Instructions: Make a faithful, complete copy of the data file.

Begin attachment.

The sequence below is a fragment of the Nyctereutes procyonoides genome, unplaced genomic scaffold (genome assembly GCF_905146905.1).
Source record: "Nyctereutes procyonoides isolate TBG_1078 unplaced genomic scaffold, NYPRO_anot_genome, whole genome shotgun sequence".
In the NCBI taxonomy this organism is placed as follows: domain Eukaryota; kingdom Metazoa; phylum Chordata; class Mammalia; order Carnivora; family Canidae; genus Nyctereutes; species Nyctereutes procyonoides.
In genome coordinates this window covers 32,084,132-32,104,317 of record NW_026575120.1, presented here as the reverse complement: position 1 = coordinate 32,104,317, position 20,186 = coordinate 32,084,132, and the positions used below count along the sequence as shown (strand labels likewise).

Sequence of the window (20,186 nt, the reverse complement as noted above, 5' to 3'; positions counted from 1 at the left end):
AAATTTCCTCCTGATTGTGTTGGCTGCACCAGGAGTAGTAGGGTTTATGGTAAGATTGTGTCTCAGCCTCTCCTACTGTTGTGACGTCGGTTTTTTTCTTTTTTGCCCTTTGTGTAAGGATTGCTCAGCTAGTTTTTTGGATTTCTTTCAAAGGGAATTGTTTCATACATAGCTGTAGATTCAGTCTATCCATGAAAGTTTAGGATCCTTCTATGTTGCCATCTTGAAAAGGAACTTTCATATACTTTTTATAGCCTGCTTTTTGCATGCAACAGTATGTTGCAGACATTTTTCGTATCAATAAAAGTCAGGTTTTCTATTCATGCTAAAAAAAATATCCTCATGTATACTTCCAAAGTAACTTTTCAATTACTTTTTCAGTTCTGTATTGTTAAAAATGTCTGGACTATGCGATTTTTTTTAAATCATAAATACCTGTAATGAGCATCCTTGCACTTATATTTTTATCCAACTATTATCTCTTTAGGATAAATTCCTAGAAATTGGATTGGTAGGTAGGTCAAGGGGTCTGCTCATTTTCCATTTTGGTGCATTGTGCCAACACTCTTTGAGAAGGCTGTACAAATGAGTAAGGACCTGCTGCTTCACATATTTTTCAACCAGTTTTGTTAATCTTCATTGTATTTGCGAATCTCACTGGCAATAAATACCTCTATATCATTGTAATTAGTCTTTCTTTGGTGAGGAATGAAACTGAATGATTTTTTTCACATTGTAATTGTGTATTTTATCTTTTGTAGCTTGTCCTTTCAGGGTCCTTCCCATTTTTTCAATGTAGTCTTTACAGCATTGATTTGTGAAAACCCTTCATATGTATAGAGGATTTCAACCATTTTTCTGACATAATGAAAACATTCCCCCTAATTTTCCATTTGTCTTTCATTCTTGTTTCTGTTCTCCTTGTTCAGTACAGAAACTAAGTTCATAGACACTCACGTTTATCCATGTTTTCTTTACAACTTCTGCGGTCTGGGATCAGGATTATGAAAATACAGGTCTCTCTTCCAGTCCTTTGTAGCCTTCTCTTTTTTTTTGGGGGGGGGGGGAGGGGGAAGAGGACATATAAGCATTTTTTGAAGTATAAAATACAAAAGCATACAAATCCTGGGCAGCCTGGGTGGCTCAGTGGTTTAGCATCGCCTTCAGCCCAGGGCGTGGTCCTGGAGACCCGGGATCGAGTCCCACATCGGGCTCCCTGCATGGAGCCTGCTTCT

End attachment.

The sequence below is a fragment of the Nyctereutes procyonoides genome, unplaced genomic scaffold (genome assembly GCF_905146905.1).
Source record: "Nyctereutes procyonoides isolate TBG_1078 unplaced genomic scaffold, NYPRO_anot_genome, whole genome shotgun sequence".
In the NCBI taxonomy this organism is placed as follows: domain Eukaryota; kingdom Metazoa; phylum Chordata; class Mammalia; order Carnivora; family Canidae; genus Nyctereutes; species Nyctereutes procyonoides.
In genome coordinates this window covers 32,084,132-32,104,317 of record NW_026575120.1, presented here as the reverse complement: position 1 = coordinate 32,104,317, position 20,186 = coordinate 32,084,132, and the positions used below count along the sequence as shown (strand labels likewise).

Sequence of the window (20,186 nt, the reverse complement as noted above, 5' to 3'; positions counted from 1 at the left end):
AAATTTCCTCCTGATTGTGTTGGCTGCACCAGGAGTAGTAGGGTTTATGGTAAGATTGTGTCTCAGCCTCTCCTACTGTTGTGACGTCGGTTTTTTTCTTTTTTGCCCTTTGTGTAAGGATTGCTCAGCTAGTTTTTTGGATTTCTTTCAAAGGGAATTGTTTCATACATAGCTGTAGATTCAGTCTATCCATGAAAGTTTAGGATCCTTCTATGTTGCCATCTTGAAAAGGAACTTTCATATACTTTTTATAGCCTGCTTTTTGCATGCAACAGTATGTTGCAGACATTTTTCGTATCAATAAAAGTCAGGTTTTCTATTCATGCTAAAAAAAATATCCTCATGTATACTTCCAAAGTAACTTTTCAATTACTTTTTCAGTTCTGTATTGTTAAAAATGTCTGGACTATGCGATTTTTTTTAAATCATAAATACCTGTAATGAGCATCCTTGCACTTATATTTTTATCCAACTATTATCTCTTTAGGATAAATTCCTAGAAATTGGATTGGTAGGTAGGTCAAGGGGTCTGCTCATTTTCCATTTTGGTGCATTGTGCCAACACTCTTTGAGAAGGCTGTACAAATGAGTAAGGACCTGCTGCTTCACATATTTTTCAACCAGTTTTGTTAATCTTCATTGTATTTGCGAATCTCACTGGCAATAAATACCTCTATATCATTGTAATTAGTCTTTCTTTGGTGAGGAATGAAACTGAATGATTTTTTTCACATTGTAATTGTGTATTTTATCTTTTGTAGCTTGTCCTTTCAGGGTCCTTCCCATTTTTTCAATGTAGTCTTTACAGCATTGATTTGTGAAAACCCTTCATATGTATAGAGGATTTCAACCATTTTTCTGACATAATGAAAACATTCCCCCTAATTTTCCATTTGTCTTTCATTCTTGTTTCTGTTCTCCTTGTTCAGTACAGAAACTAAGTTCATAGACACTCACGTTTATCCATGTTTTCTTTACAACTTCTGCGGTCTGGGATCAGGATTATGAAAATACAGGTCTCTCTTCCAGTCCTTTGTAGCCTTCTCTTTTTTTTTGGGGGGGGGGGGAGGGGGAAGAGGACATATAAGCATTTTTTGAAGTATAAAATACAAAAGCATACAAATCCTGGGCAGCCTGGGTGGCTCAGTGGTTTAGCATCGCCTTCAGCCCAGGGCGTGGTCCTGGAGACCCGGGATCGAGTCCCACATCGGGCTCCCTGCATGGAGCCTGCTTCT